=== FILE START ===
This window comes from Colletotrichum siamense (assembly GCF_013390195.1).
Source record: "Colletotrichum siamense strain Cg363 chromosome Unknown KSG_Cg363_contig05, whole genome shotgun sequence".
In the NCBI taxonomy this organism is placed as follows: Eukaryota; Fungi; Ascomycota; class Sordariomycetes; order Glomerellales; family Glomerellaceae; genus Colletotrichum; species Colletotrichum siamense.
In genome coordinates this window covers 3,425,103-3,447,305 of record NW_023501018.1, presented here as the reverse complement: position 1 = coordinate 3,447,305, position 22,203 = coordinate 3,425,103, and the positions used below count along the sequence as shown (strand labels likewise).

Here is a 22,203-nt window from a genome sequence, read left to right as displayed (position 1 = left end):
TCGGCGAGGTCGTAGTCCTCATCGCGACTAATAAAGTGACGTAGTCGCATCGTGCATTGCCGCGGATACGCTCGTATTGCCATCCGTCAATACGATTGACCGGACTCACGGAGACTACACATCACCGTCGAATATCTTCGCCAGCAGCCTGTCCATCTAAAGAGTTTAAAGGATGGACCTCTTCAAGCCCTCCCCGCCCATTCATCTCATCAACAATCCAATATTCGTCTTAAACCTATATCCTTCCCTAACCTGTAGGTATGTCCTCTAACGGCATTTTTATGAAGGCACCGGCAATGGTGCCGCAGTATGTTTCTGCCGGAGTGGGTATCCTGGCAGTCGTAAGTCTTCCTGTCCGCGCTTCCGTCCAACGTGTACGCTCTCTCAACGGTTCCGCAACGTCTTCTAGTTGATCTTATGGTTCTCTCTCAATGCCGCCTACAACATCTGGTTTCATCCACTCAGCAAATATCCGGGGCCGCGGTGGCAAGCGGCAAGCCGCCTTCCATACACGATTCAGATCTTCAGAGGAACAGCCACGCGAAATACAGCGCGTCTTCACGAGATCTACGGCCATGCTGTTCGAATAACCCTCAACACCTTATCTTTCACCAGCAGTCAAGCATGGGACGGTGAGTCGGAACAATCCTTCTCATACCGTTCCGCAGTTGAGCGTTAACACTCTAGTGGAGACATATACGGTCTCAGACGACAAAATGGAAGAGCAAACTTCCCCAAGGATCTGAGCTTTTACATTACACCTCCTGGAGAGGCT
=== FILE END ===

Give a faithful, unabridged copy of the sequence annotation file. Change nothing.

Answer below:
This window comes from Colletotrichum siamense (assembly GCF_013390195.1).
Source record: "Colletotrichum siamense strain Cg363 chromosome Unknown KSG_Cg363_contig05, whole genome shotgun sequence".
In the NCBI taxonomy this organism is placed as follows: Eukaryota; Fungi; Ascomycota; class Sordariomycetes; order Glomerellales; family Glomerellaceae; genus Colletotrichum; species Colletotrichum siamense.
In genome coordinates this window covers 3,425,103-3,447,305 of record NW_023501018.1, presented here as the reverse complement: position 1 = coordinate 3,447,305, position 22,203 = coordinate 3,425,103, and the positions used below count along the sequence as shown (strand labels likewise).

Here is a 22,203-nt window from a genome sequence, read left to right as displayed (position 1 = left end):
TCGGCGAGGTCGTAGTCCTCATCGCGACTAATAAAGTGACGTAGTCGCATCGTGCATTGCCGCGGATACGCTCGTATTGCCATCCGTCAATACGATTGACCGGACTCACGGAGACTACACATCACCGTCGAATATCTTCGCCAGCAGCCTGTCCATCTAAAGAGTTTAAAGGATGGACCTCTTCAAGCCCTCCCCGCCCATTCATCTCATCAACAATCCAATATTCGTCTTAAACCTATATCCTTCCCTAACCTGTAGGTATGTCCTCTAACGGCATTTTTATGAAGGCACCGGCAATGGTGCCGCAGTATGTTTCTGCCGGAGTGGGTATCCTGGCAGTCGTAAGTCTTCCTGTCCGCGCTTCCGTCCAACGTGTACGCTCTCTCAACGGTTCCGCAACGTCTTCTAGTTGATCTTATGGTTCTCTCTCAATGCCGCCTACAACATCTGGTTTCATCCACTCAGCAAATATCCGGGGCCGCGGTGGCAAGCGGCAAGCCGCCTTCCATACACGATTCAGATCTTCAGAGGAACAGCCACGCGAAATACAGCGCGTCTTCACGAGATCTACGGCCATGCTGTTCGAATAACCCTCAACACCTTATCTTTCACCAGCAGTCAAGCATGGGACGGTGAGTCGGAACAATCCTTCTCATACCGTTCCGCAGTTGAGCGTTAACACTCTAGTGGAGACATATACGGTCTCAGACGACAAAATGGAAGAGCAAACTTCCCCAAGGATCTGAGCTTTTACATTACACCTCCTGGAGAGGCT